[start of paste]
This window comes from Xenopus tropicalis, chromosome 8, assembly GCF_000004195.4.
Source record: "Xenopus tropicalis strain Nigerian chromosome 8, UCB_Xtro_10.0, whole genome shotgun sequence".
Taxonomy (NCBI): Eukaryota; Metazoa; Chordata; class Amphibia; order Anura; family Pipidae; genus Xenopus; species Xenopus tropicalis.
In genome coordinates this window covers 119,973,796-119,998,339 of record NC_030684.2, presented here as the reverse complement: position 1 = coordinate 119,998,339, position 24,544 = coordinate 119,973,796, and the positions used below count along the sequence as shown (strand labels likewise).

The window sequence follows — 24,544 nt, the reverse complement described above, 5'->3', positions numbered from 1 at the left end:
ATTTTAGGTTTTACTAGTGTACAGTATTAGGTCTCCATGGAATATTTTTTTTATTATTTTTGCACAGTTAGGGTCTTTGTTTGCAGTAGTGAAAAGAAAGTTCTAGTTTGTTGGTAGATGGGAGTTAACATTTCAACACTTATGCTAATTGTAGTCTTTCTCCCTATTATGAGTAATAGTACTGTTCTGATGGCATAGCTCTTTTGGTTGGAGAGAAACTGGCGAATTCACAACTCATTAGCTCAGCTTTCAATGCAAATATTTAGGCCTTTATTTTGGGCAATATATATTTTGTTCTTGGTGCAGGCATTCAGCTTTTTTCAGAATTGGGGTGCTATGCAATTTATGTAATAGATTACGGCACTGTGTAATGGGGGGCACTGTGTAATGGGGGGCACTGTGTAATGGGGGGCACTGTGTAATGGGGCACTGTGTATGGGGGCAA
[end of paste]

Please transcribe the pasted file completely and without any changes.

This window comes from Xenopus tropicalis, chromosome 8, assembly GCF_000004195.4.
Source record: "Xenopus tropicalis strain Nigerian chromosome 8, UCB_Xtro_10.0, whole genome shotgun sequence".
Taxonomy (NCBI): Eukaryota; Metazoa; Chordata; class Amphibia; order Anura; family Pipidae; genus Xenopus; species Xenopus tropicalis.
In genome coordinates this window covers 119,973,796-119,998,339 of record NC_030684.2, presented here as the reverse complement: position 1 = coordinate 119,998,339, position 24,544 = coordinate 119,973,796, and the positions used below count along the sequence as shown (strand labels likewise).

The window sequence follows — 24,544 nt, the reverse complement described above, 5'->3', positions numbered from 1 at the left end:
ATTTTAGGTTTTACTAGTGTACAGTATTAGGTCTCCATGGAATATTTTTTTTATTATTTTTGCACAGTTAGGGTCTTTGTTTGCAGTAGTGAAAAGAAAGTTCTAGTTTGTTGGTAGATGGGAGTTAACATTTCAACACTTATGCTAATTGTAGTCTTTCTCCCTATTATGAGTAATAGTACTGTTCTGATGGCATAGCTCTTTTGGTTGGAGAGAAACTGGCGAATTCACAACTCATTAGCTCAGCTTTCAATGCAAATATTTAGGCCTTTATTTTGGGCAATATATATTTTGTTCTTGGTGCAGGCATTCAGCTTTTTTCAGAATTGGGGTGCTATGCAATTTATGTAATAGATTACGGCACTGTGTAATGGGGGGCACTGTGTAATGGGGGGCACTGTGTAATGGGGGGCACTGTGTAATGGGGCACTGTGTATGGGGGCAA